Turretin on Justifying Faith

Thirteenth Question

Whether the form of justifying faith is love or obedience to God’s commands. We deny against the Romanists and Socians.

V. The Socians, the more easily to overthrow the fiducial apprehension of Christ’s satisfaction (in which the orthodox constitute the essence of faith) and thus retain the righteousness of works (as so expressly distinguished from the righteousness of faith in Scripture), hold that faith is nothing else than obedience to God’s commands. Thus good works are not so much the fruit of faith as its form…

VI. But on the other hand, faith cannot be obedience to the commands because thus two virtues would be confounded which are mutually distinct-“faith and love” (1 Cor. 13:13). The former is concerned with the promises of the gospel; the latter with the precepts of the law (which on this account is said to be the end or “fulfilling of the law,” Rom. 13:10). The former is the cause, the latter the effect: “For the end of the commandment is charity out of a pure heart, and of faith unfeigned” (1 Tim. 1:5). That is the instrument of justification, while this is its consequent fruit. Hence in the matter of justification, faith and works are opposed as opposites and contraries (Rom. 3:28).

VII. Nor can it be replied that works (not of any kind, but perfect and in every respect agreeing with the law) can be opposed to faith in justification. It is clear from Paul that all works entirely, whether perfect or not, are opposed to faith in justification and that faith does not justify as a work (which is the fundamental error of our opponents, who thus confound the law with the gospel and the condition of the covenant of grace with a legal condition…)

VIII. Although to believe is to obey the command to believe prescribed in the gospel (1 J. 3:23), faith is not on this account rightly said to be obedience to God’s commands in the sense of our opponents (who here understand by commands the precepts of the law which are to be done and fulfilled on our part by good works; not the commands of the gospel which enjoin point us faith in the promises of grace). And if faith is called the “work of God” (Jn. 6:29), this was rather done imitatively, regard being had to the petition of the crowd, who had asked “What shall we do, that we might work the works of God?” Faith was able to give them what they had vainly sought in the works of the law…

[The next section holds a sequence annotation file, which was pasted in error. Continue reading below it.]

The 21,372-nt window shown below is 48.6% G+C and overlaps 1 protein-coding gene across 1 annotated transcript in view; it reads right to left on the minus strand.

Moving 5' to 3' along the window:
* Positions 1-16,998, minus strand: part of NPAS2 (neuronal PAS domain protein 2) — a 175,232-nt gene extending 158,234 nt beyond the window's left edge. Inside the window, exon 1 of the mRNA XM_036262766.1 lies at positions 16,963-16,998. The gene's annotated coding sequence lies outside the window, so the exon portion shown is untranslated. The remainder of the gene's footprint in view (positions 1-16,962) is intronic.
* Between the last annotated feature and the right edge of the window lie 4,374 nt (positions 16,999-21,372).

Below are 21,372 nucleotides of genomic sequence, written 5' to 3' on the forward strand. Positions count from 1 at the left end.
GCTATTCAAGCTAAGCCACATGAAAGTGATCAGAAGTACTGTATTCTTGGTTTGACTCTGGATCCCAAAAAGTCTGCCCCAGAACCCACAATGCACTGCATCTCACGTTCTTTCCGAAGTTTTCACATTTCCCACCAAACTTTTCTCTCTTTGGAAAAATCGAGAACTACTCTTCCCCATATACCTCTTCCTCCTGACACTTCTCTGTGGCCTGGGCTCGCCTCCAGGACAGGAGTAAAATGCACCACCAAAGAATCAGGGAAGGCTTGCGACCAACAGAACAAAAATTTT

Turretin, Institutes of Elenctic Theology, Vol. 2, pgs. 580-582, 1994 P & R Publishing, Phillipsburg, NJ

As much as FV wants to make obedience to (partly) constitute faith, following the poor example of Norman Shepherd, Turretin spends a good part of the latter half of the second volume (or, properly, the 15th and 16th Topics) emphasizing the contrary, that obedience is a fruit of faith and that faith is, indeed, characterized by its passive and receptive nature (resting and receiving Christ) in justification, specifically. I have quoted only a small portion here, but elsewhere, for example, Turretin rejects that repentance serves as an instrumental means of justification (p. 681) alongside of faith. He also says that “in the effect of justification, [faith] is the principle and cause of new obedience; but in the act of justification, it can be nothing else than an instrument apprehending and applying to man that which justifies” (p.673). Furthermore, under the 15th Topic, 8th Question, he says that the acts of justifying faith in its “formal conception” include knowledge, theoretical assent, practical assent, refuge (seeking pardon in Christ), reception & union, and a reflexive act (seeing that Christ is *his* Savior). These elements are all receptive, not obedient.

Two things are worth noting as we continue to wade through Turretin’s expositions. First, that there is scarcely any issue that FV raises that he hasn’t already considered. Second, that Turretin is far more precise and clear-thinking than the FV’s blurring of these various categories and concepts. The contrast is so incredibly stark, as I read Turretin in contrast to my readings of FV literature. On these grounds alone, I feel compelled to weigh more heavily in favor of the “old ways” as opposed to the relatively amateur tinkerings that the Federal Vision offers us today.

Turretin, of course, might be wrong about everything. But FV will never be able to convince learned people of such a thing unless they deal with the substance of his expositions (and those “TR’s” who hold to the same opinion).

Posted by David Gadbois